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A Rabbit's Smelly Cage Distresses Owner

How to eliminate the odor from your rabbit's living area.

By Caroline Charland
Posted: November 13, 2008, 5 a.m. EDT

Q: I have two rabbits that live in a cage. No matter how often I clean their cage, within a couple of hours it stinks again. The smell is unbearable. I have tried to potty train them, but nothing works. Do you have any suggestions?

A: Rabbits are very clean animals that like to live in clean conditions. It is natural for them to poop and urinate in a corner, so they do very well with a litter box in the right type of set up.

There are a few different things we can address here to make this work better for you and your rabbits.

First of all, are the rabbits spayed or neutered? If not, I would highly recommend having that done by a rabbit-knowledgeable veterinarian. Rabbits that are not altered will continually want to mark their territory by spraying urine and pooping everywhere. Plus, once altered, they have excellent litter box habits.

Second of all, most cages are too small for rabbits to live in, cages are hard to keep clean and there is normally not enough room for a large litter box. The minimum space a rabbit should live in is 4 feet wide by 4 feet long, the size of an exercise pen. Additionally, they still need to come out for daily exercise. Rabbits need lots of room to run around and play, so bigger is always better. Aside from being too small, most cages have a wire bottom, which is very bad for rabbit’s feet. Rabbits often get sore hocks that can become infected and are very painful when they live on a wire bottom. Therefore, they need to be on a solid bottom.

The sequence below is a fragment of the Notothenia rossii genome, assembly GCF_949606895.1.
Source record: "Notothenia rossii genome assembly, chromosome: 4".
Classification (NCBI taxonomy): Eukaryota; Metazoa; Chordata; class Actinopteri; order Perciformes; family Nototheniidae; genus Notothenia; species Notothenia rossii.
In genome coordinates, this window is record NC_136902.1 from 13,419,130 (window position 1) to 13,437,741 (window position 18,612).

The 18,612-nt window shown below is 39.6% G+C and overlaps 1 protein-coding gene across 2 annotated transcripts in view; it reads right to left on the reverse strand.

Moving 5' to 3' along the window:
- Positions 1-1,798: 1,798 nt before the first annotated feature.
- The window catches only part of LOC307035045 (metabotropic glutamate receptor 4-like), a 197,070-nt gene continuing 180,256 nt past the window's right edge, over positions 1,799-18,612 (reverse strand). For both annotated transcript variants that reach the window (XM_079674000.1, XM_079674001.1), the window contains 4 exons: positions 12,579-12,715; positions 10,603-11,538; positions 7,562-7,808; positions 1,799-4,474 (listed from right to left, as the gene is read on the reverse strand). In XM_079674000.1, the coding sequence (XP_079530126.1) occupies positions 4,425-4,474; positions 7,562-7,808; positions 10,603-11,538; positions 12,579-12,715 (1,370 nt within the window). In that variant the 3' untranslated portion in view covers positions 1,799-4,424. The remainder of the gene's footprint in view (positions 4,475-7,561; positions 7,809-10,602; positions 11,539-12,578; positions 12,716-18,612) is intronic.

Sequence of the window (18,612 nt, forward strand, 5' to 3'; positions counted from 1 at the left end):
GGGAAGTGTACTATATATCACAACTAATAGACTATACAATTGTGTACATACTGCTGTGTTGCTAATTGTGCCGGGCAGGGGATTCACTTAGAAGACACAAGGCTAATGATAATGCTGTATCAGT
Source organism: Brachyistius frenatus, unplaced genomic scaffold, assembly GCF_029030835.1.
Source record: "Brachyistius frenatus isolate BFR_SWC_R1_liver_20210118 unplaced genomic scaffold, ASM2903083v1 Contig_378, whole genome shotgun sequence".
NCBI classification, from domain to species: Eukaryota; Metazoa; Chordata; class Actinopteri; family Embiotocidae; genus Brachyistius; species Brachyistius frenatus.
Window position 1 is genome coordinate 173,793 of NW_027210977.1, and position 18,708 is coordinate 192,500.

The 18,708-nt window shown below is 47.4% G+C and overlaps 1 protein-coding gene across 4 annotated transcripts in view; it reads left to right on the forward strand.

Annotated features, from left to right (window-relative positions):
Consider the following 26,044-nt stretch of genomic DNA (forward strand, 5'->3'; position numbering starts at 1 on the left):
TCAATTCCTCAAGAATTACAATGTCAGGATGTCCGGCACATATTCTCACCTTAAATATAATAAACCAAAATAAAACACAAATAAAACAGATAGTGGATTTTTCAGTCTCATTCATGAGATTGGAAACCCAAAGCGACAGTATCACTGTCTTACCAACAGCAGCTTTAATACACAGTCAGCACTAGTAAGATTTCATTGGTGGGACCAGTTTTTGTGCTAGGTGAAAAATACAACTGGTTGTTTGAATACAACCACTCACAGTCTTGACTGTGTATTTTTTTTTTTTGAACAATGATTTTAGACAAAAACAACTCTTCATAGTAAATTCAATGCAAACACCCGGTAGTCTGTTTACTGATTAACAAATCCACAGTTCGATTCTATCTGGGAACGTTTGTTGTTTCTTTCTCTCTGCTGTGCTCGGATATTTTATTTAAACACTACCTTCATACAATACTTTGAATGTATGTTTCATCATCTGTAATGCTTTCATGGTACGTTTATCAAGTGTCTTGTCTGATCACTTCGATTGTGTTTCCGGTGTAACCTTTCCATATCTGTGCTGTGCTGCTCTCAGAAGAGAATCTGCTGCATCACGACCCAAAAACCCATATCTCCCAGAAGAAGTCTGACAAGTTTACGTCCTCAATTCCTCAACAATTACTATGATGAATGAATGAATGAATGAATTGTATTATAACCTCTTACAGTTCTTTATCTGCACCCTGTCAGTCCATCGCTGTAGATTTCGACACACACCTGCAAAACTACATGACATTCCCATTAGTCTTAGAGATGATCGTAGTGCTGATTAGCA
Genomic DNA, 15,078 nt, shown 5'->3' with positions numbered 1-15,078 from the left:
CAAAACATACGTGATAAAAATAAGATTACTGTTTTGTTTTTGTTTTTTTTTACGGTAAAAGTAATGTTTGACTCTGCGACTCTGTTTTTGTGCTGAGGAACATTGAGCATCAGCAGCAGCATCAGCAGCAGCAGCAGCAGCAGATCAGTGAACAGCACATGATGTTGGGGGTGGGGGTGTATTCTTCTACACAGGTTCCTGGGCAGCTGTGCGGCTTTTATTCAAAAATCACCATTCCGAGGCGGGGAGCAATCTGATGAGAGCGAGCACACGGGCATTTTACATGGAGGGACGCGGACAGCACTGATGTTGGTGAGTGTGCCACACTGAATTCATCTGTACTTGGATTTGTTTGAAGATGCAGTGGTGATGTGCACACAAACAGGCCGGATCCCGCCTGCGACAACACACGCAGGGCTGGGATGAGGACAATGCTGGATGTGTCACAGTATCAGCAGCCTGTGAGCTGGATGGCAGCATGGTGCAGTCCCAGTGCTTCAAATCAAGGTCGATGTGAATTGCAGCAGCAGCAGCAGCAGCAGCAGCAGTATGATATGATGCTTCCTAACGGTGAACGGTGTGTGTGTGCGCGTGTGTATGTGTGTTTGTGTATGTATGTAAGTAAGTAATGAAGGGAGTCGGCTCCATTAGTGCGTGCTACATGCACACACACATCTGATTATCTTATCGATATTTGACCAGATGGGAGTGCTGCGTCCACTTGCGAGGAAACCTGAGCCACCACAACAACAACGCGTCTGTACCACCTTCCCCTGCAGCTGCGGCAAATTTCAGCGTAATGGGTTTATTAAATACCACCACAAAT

People don’t put a cat or a dog in a cage, so why put a rabbit in one? Some homes do have to keep a rabbit confined when the humans are not home, so a pen works great.

The third change would be adding the right kind of litter box. All too often, the litter boxes are too small. Your rabbits should be able to lie down in their litter box as they often like to take a nap in there. The litter box should have a rabbit safe litter in the bottom, and hay should be piled on top of it at all times. Rabbits like to poop and graze at the same time.

Change the litter box everyday, or every other day. It is a good idea to keep white vinegar in a spray bottle so when you empty the litter box you can spray it with vinegar to get it nice and clean.

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A Rabbit's Smelly Cage Distresses Owner

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Reader Comments
i can not find a low cost spay neuter for my 5 bunnies..plez help!!!!! vets want 200.00-300.00 a piece!!!! i am in the buffalo ny area (niagara falls ny )
cathi, niagara falls, NC
Posted: 3/20/2011 7:02:59 PM
im glad i saw this. cause my mom is always so mad about the smell!
tricia, St.Louis, MO
Posted: 6/9/2010 8:14:37 PM
RABBITS THAT ARE NOT NUETERED WILL SMELL .
WANDA, MONMOUTH, ME
Posted: 3/17/2010 3:18:04 AM
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